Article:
The Canby Skate Park was built on the north side of the property 15 years ago.

At Canby City Council’s last meeting on September 7, Parks and Recreation Advisory Council Chairman Barry Johnson criticized what he said was a failure to consider other places, including the pits Honda or Molalla River State Park – which currently has a not closed off-leash area for dogs.

“I think it would be wise to check all the other locations to see if they would be subject to a lower rate or a better cost,” Johnson said. “You have to do a cost comparison on projects like this.”

Johnson has said he’s not opposed to a dog park in general, which he’s also pointed out in the past.

“I just think we have to make sure we don’t give the dog park a break,” he said. “We seem to be incurring additional costs to put the dog park there, and we’re going to eat that cost.”

The council has budgeted $900,000 for the project, which would be significantly more than other new park facilities in the city’s recent history, such as the aforementioned skate park, which was built for $360,000 in 2008. and the new wading pool at Maple Street Park, which cost about $475,000 two years ago.

But developers say that figure contains contingencies and other items that are unlikely to be included in the final design, meaning the actual cost of the project would be far less than the budgeted amount.

“What we have in front of us is essentially the fully loaded Tesla version of this fleet,” Councilwoman Sarah Spoon said Sept. 7. “But we…almost certainly won’t build the whole prize into that budget.”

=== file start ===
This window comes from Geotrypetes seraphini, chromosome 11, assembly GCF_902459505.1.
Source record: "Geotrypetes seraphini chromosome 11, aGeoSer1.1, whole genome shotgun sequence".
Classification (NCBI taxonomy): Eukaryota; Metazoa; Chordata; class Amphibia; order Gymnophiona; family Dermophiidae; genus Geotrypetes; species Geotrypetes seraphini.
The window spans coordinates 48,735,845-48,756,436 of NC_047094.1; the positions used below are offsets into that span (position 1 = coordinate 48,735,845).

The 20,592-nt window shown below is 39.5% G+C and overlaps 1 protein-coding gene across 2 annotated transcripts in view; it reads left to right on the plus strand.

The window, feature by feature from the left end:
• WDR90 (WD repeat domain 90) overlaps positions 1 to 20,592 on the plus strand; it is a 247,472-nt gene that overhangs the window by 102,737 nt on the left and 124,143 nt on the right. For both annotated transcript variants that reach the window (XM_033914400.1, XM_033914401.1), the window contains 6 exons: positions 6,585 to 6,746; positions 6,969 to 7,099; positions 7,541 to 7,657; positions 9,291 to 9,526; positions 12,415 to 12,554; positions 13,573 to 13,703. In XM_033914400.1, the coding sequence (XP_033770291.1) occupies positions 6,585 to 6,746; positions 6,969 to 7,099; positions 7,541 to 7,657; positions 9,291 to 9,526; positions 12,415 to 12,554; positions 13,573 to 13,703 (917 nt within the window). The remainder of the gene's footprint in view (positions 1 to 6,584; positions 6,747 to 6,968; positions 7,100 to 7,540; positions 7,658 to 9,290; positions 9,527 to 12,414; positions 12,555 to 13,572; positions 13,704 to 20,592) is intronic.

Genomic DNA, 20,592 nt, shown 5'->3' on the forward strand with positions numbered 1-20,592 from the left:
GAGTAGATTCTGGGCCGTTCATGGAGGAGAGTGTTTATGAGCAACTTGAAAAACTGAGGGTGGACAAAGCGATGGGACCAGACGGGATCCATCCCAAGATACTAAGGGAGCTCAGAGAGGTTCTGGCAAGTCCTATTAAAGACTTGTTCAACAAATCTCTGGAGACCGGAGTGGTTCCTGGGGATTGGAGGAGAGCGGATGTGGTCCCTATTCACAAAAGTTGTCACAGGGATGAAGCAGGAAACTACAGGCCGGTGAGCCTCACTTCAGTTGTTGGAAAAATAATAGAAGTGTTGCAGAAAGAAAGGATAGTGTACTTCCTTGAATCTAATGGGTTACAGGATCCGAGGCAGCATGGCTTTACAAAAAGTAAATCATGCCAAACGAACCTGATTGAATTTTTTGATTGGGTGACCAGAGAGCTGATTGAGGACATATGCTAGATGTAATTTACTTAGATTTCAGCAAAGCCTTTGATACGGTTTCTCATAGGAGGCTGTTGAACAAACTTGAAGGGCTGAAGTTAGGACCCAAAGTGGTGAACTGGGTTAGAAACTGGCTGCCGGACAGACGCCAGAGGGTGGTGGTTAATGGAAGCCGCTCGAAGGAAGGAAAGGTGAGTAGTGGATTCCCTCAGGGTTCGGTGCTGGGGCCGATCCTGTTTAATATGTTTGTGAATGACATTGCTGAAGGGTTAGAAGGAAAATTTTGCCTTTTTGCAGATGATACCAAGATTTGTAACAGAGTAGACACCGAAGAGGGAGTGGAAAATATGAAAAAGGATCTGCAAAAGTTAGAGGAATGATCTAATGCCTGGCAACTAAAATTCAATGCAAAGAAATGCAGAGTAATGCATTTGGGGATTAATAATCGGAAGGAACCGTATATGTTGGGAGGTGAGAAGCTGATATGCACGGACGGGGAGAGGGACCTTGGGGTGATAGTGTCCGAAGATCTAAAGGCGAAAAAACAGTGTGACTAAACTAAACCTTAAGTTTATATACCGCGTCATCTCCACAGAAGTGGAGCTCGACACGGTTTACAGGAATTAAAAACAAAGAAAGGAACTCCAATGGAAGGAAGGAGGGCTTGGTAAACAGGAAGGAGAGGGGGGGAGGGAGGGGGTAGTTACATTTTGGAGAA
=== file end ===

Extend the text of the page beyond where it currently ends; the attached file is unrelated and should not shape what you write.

For example, the project’s current design includes a perimeter sidewalk with an expected price tag of $144,000, which Spoon said he doesn’t believe the project needs.

“Dogs don’t use sidewalks in the summer,” she said. “It’s too hot and it would be outside the fence, so it doesn’t make much sense to me.”

Removing this item would bring the cost of the project to about $500,000, not including contingencies, Spoon said.

Canby resident Greg Perez was highly critical of the cost and process of the project.

“It’s all nonsense,” he said. “The idea of ​​spending $700,000, $900,000, up to $1 million is inconceivable. People walk their dogs in every subdivision of the community. Dog owners venture into Molalla State Park where they let their dogs run free.

“We have the forest trail for walking, miles and miles, and in the future there will be more added. As counsellors, your fiduciary responsibility is to the whole community as a whole, not just a friendly group you hang out with. »

Perez said more should be invested in amenities for the city’s youth and families, including a community center and sports fields.

Johnson and neighboring resident Mary Doak also expressed concerns about traffic on Territorial Road.

“It’s horrible, and every time they build a new house, the traffic increases,” Doak said. “I just don’t see how it’s going to work. There is already too much traffic on both the service road and Territorial, before you put this in place. I’m afraid we’re heading for a road disaster on Territorial Road.